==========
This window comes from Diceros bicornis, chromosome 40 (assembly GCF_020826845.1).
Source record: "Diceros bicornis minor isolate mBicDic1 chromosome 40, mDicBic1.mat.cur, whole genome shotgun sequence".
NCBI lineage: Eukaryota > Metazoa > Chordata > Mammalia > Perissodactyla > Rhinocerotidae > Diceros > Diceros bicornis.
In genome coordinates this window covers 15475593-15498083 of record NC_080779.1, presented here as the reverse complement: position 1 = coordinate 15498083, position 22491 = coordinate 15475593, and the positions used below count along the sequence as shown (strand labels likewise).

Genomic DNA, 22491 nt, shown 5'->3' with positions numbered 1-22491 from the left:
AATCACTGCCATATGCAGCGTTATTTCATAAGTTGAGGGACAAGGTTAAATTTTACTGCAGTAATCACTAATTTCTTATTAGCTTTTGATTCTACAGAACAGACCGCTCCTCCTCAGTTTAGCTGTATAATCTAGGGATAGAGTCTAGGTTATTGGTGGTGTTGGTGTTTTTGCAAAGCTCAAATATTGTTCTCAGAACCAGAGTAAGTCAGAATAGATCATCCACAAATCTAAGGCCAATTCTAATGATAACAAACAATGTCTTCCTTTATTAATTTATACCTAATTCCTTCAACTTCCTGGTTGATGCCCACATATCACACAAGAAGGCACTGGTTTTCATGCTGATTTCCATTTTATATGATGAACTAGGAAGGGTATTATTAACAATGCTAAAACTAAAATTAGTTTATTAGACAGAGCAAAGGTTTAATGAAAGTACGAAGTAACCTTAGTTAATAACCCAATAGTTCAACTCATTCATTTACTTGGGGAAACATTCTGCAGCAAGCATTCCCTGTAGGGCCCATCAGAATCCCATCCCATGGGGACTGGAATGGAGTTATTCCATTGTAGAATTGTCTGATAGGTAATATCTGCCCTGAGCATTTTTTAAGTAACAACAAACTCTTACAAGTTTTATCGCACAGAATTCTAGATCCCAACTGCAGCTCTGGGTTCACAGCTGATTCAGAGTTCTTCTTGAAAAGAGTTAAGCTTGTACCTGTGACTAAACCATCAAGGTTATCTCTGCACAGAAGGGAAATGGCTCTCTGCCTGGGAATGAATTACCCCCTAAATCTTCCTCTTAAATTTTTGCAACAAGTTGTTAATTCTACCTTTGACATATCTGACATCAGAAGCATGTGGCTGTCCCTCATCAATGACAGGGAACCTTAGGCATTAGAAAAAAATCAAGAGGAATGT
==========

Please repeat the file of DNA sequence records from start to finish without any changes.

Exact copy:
This window comes from Diceros bicornis, chromosome 40 (assembly GCF_020826845.1).
Source record: "Diceros bicornis minor isolate mBicDic1 chromosome 40, mDicBic1.mat.cur, whole genome shotgun sequence".
NCBI lineage: Eukaryota > Metazoa > Chordata > Mammalia > Perissodactyla > Rhinocerotidae > Diceros > Diceros bicornis.
In genome coordinates this window covers 15475593-15498083 of record NC_080779.1, presented here as the reverse complement: position 1 = coordinate 15498083, position 22491 = coordinate 15475593, and the positions used below count along the sequence as shown (strand labels likewise).

Genomic DNA, 22491 nt, shown 5'->3' with positions numbered 1-22491 from the left:
AATCACTGCCATATGCAGCGTTATTTCATAAGTTGAGGGACAAGGTTAAATTTTACTGCAGTAATCACTAATTTCTTATTAGCTTTTGATTCTACAGAACAGACCGCTCCTCCTCAGTTTAGCTGTATAATCTAGGGATAGAGTCTAGGTTATTGGTGGTGTTGGTGTTTTTGCAAAGCTCAAATATTGTTCTCAGAACCAGAGTAAGTCAGAATAGATCATCCACAAATCTAAGGCCAATTCTAATGATAACAAACAATGTCTTCCTTTATTAATTTATACCTAATTCCTTCAACTTCCTGGTTGATGCCCACATATCACACAAGAAGGCACTGGTTTTCATGCTGATTTCCATTTTATATGATGAACTAGGAAGGGTATTATTAACAATGCTAAAACTAAAATTAGTTTATTAGACAGAGCAAAGGTTTAATGAAAGTACGAAGTAACCTTAGTTAATAACCCAATAGTTCAACTCATTCATTTACTTGGGGAAACATTCTGCAGCAAGCATTCCCTGTAGGGCCCATCAGAATCCCATCCCATGGGGACTGGAATGGAGTTATTCCATTGTAGAATTGTCTGATAGGTAATATCTGCCCTGAGCATTTTTTAAGTAACAACAAACTCTTACAAGTTTTATCGCACAGAATTCTAGATCCCAACTGCAGCTCTGGGTTCACAGCTGATTCAGAGTTCTTCTTGAAAAGAGTTAAGCTTGTACCTGTGACTAAACCATCAAGGTTATCTCTGCACAGAAGGGAAATGGCTCTCTGCCTGGGAATGAATTACCCCCTAAATCTTCCTCTTAAATTTTTGCAACAAGTTGTTAATTCTACCTTTGACATATCTGACATCAGAAGCATGTGGCTGTCCCTCATCAATGACAGGGAACCTTAGGCATTAGAAAAAAATCAAGAGGAATGT